What tools do hackers use to weaponize emails?

by Egress
Published on 2nd Sep 2022

Email attacks have become one of the key ways for hackers to target organizations and individuals. The sheer number of tools available has made it easier than ever for non-technical cybercriminals to launch sophisticated cyber attacks. As a result, many resources are available for each stage of the kill chain – from reconnaissance to delivery to weaponization.

Our recent report, ‘How to turn a hacker’s toolkit against them,’ discusses the full journey of how hackers use sophisticated toolkits to trick people into handing over sensitive information. 

This article focuses on the second stage of the cyber kill chain – weaponization.

Sophisticated tools are making it easier for hackers to steal information

Once hackers have chosen their victims, they often leverage tools that have been      created by experts that help them to create spoofs of secure, trusted websites. This tricks users into entering sensitive information, which hackers can exploit.

Some of the most popular techniques that hackers use to steal information include:

HTML obfuscation techniques

These are designed to add variation to hide what the software is doing and avoid detection. In 2021, Microsoft revealed that its year-long investigation of a targeted, invoice-themed XLS.HTML phishing campaign revealed that attackers changed obfuscation and encryption mechanisms every 37 days on average. This suggests that attackers attempt to change their tactics as often as security and protection technologies do. 

IP address blocklists and people agent blocking

These are designed to block security programs and known security crawlers from scanning the page for threats. 

Use of compromised or legitimate sites for hosting

This is designed to trick targets into thinking that they are entering their information into a legitimate website. Once they have entered their information, it’s sent to the cybercriminals.

How spoof websites help hackers to steal sensitive information

Spoof websites are essentially fake pages that mimic trusted websites and prompt people to enter sensitive information. Once they’ve fallen for it and submitted their information, it’ll be forwarded to the hackers, who can then use it to log into accounts. 

Meanwhile, people will be redirected to a legitimate website, where they’ll be prompted to re-enter their information. It’s typically too late when they realize that they’ve entered their information into a fake website. 

Even though spoofed websites look very similar to the legitimate versions they emulate, they will have fake URLs. However, this URL is often so similar to the URL of the legitimate website that it’s difficult to spot. Many cybercriminals trick people by hosting their websites in Microsoft Azure to make it look like the website is hosted on a Microsoft domain.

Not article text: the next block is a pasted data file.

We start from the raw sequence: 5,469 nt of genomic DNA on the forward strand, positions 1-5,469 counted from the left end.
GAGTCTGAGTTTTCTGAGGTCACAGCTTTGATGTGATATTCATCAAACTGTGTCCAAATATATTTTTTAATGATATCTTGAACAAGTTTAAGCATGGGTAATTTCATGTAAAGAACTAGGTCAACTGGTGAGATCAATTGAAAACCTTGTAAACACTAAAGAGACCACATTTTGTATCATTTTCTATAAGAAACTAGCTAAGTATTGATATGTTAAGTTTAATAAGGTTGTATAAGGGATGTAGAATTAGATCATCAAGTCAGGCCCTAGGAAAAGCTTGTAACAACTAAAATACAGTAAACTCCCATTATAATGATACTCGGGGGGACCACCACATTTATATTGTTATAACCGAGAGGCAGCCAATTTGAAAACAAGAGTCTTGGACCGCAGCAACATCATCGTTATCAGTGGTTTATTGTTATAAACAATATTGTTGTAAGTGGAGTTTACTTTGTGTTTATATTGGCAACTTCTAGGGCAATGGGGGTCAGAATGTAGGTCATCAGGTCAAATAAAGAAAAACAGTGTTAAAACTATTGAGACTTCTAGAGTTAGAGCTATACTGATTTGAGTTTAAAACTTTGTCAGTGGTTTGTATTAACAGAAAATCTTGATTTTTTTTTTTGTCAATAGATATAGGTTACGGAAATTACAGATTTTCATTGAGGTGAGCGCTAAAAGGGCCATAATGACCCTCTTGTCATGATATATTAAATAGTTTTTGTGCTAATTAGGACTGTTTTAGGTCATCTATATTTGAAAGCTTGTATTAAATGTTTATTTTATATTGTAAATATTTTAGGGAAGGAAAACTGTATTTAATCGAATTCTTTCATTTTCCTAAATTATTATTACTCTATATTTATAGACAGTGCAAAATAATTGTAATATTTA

Tools are also helping criminals to steal multi-factor authentication (MFA) tokens

MFA provides an extra layer of security to help protect a user’s data. According to Microsoft, MFA can block over 99.9% of account compromise attacks. 

However, an increasing number of freely available tools are available that help hackers steal these MFA tokens through sophisticated social engineering attacks. 

The most common way for hackers to steal MFA tokens is by directing people to a spoof website that’s designed almost identically to the original website and has a very similar domain name.

The website prompts people to log in using their username and password and also requests their MFA token. This information is forwarded to hackers, who can use it to log into peoples’ accounts. 

How to defend against weaponization

Given how quickly cybercriminals update their tools, it’s becoming increasingly difficult to defend against weaponization techniques – especially when it comes to complex social engineering attacks. 

The standardized email and web security solutions that most organizations have learned to rely on are no longer enough. 

Specialized software such as Microsoft Defender ATP Safe Links can help people to identify pages that are likely to have been created using phishing kits. This should be augmented with specialized software such as Egress Defend, an intelligent link inspection technology that can learn about the composition of bad links. 

Discover the full hacker’s toolkit

Weaponization is just one of the steps in the kill chain. Learn how attackers use the hacker’s toolkit to gather private information on their targets and evade security in the full report. Download yours for free.